Wyngle case study Essay

Submitted By qwerman2001
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Change of business model

Start-up out to show Wyngle is no wangle
May 15, 2012

Christopher Niesche

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Wyngle co-founders Sebastian Langton and Damien Cantelo.
Damien Cantelo is preparing his retail website for launch in the US market with a name change and a push for more investment.
Up and running as wyngle.com.au in Australia, in the US the site will be known as wynbox.com because Americans didn't like the name Wyngle.
“The feedback on the name 'Wyngle' in the US was that people thought it sounded like 'wangle',” he says.
“When we tested it, it tested better in Australia.”
The name change is one of many decisions Cantelo and co-founder Sebastian Langton have wrestled with as they try to chart a new course in online retailing.
The site hasn't turned a profit yet, but the planned US expansion is a measure of the confidence Cantelo, 33, and his backers have in their retailing concept.
Wyngle.com.au is a new category of online shopping, which its founders have named “ratio buying”.
Instead of offering discounts, it offers buyers the chance to pay just $1 for a product instead of paying full price. For instance, buyers have a one-in-three chance of getting a watch for $1 rather than the full price of $177 if they buy the watch. Cameras are for sale, with a one-in-six chance of paying $1.
Ratio buying is based on an idea of Langton's, who has a background in retail, after he saw that online discounting was becoming unsustainable.
“Consumers keep expecting deeper and deeper discounts and they expect them all the time as well,” Cantelo says.
"We saw this ongoing trend of just driving that price down and we thought 'What's the future here?' You can't do 100 per cent off.”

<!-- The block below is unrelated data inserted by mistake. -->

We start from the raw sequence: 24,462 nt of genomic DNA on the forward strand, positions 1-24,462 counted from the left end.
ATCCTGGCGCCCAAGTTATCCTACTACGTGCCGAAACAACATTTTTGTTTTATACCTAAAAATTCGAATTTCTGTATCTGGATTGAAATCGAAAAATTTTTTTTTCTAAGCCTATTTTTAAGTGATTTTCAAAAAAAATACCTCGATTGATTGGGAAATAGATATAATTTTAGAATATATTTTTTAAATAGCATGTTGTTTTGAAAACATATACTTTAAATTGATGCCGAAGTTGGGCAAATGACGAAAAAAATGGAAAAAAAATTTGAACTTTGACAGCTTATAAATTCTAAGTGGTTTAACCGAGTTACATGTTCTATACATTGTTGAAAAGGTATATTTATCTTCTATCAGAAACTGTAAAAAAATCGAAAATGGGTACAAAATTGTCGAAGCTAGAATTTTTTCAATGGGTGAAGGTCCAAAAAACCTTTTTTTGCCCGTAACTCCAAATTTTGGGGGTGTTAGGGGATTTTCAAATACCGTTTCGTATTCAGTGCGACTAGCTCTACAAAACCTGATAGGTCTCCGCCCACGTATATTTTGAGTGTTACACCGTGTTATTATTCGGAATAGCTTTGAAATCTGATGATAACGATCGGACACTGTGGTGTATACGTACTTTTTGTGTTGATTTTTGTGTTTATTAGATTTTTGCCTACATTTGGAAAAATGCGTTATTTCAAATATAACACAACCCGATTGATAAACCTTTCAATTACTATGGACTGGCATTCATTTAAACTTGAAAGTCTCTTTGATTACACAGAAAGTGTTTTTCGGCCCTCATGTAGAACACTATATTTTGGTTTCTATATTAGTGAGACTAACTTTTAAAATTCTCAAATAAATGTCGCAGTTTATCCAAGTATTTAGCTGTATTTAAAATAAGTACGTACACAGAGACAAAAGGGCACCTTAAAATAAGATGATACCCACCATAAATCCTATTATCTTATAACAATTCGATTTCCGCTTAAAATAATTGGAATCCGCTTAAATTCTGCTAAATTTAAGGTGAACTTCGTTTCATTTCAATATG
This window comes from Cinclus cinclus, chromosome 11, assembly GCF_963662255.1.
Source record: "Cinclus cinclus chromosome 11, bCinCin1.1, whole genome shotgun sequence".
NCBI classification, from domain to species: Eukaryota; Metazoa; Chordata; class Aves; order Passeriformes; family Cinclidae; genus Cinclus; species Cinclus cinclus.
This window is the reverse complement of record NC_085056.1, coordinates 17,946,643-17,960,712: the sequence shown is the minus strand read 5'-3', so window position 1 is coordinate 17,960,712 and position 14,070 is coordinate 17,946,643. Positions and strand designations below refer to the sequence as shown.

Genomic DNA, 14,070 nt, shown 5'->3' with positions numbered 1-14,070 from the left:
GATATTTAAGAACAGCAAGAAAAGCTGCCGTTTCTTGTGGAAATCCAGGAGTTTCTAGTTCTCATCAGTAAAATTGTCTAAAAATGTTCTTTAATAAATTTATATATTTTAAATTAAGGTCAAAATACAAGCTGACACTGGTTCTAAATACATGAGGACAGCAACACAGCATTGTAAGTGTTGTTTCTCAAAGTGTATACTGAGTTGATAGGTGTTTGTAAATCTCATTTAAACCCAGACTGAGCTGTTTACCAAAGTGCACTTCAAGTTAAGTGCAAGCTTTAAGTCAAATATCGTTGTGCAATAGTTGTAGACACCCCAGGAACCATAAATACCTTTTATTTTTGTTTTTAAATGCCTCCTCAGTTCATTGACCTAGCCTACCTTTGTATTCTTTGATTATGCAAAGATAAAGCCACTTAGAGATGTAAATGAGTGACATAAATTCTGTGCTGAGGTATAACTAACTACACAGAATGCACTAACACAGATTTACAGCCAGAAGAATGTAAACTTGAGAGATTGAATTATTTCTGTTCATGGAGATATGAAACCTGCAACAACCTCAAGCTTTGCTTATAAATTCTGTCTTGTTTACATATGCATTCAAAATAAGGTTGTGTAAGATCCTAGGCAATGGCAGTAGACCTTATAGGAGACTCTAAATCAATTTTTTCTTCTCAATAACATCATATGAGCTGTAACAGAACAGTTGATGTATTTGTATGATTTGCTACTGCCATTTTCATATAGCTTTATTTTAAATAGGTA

For retailers, there is a downside to online discounting. While retailers can sell more products, consumers can easily find the discount offers online and once they have, they are reluctant to pay full price for the product, even if the promotion is over.
Cantelo and Langton started with the knowledge that companies usually had a margin built into the recommended price of their goods and services for promotions and giveaways.
“So we looked at ways we could use the margin to create a buying incentive without the need to discount – and that's probably our key value proposition,” Cantelo says.
“What that means is that if a brand has a widget they sell for $100, they can continue to sell that for $100 and that puts them at the $100 price point out in the market without having to sell for $50, because if it sold for $50, no one's ever going to pay $100 again, especially online.”
The pair launched the site in August, following what's known as the 'lean start-up model'.
Under this model, entrepreneurs get their website up and running and released as quickly as possible to test their assumptions, even if the site isn't yet perfect.
“You can sit there and whiteboard things and analyse market data and sit there until the product is 100 per cent complete and then no one wants it,” says Cantelo, who has a background in technology and IT start-ups.
“We got a minimum viable product out to market quickly and started testing our assumptions, like: Are people attracted by the chance to get something for $1? Is a ratio more attractive than a discount? Would people trust the site?
“As an entrepreneur you're sitting around going 'Yeah, they're going to love it, and they'll tell all their friends and we'll take over the world', but the reality is you've actually got to get out there and test these things.”
Wyngle tested well enough to continue pursuing the idea.
Its founders will adopt a two-pronged strategy ahead of launching into the US.
They will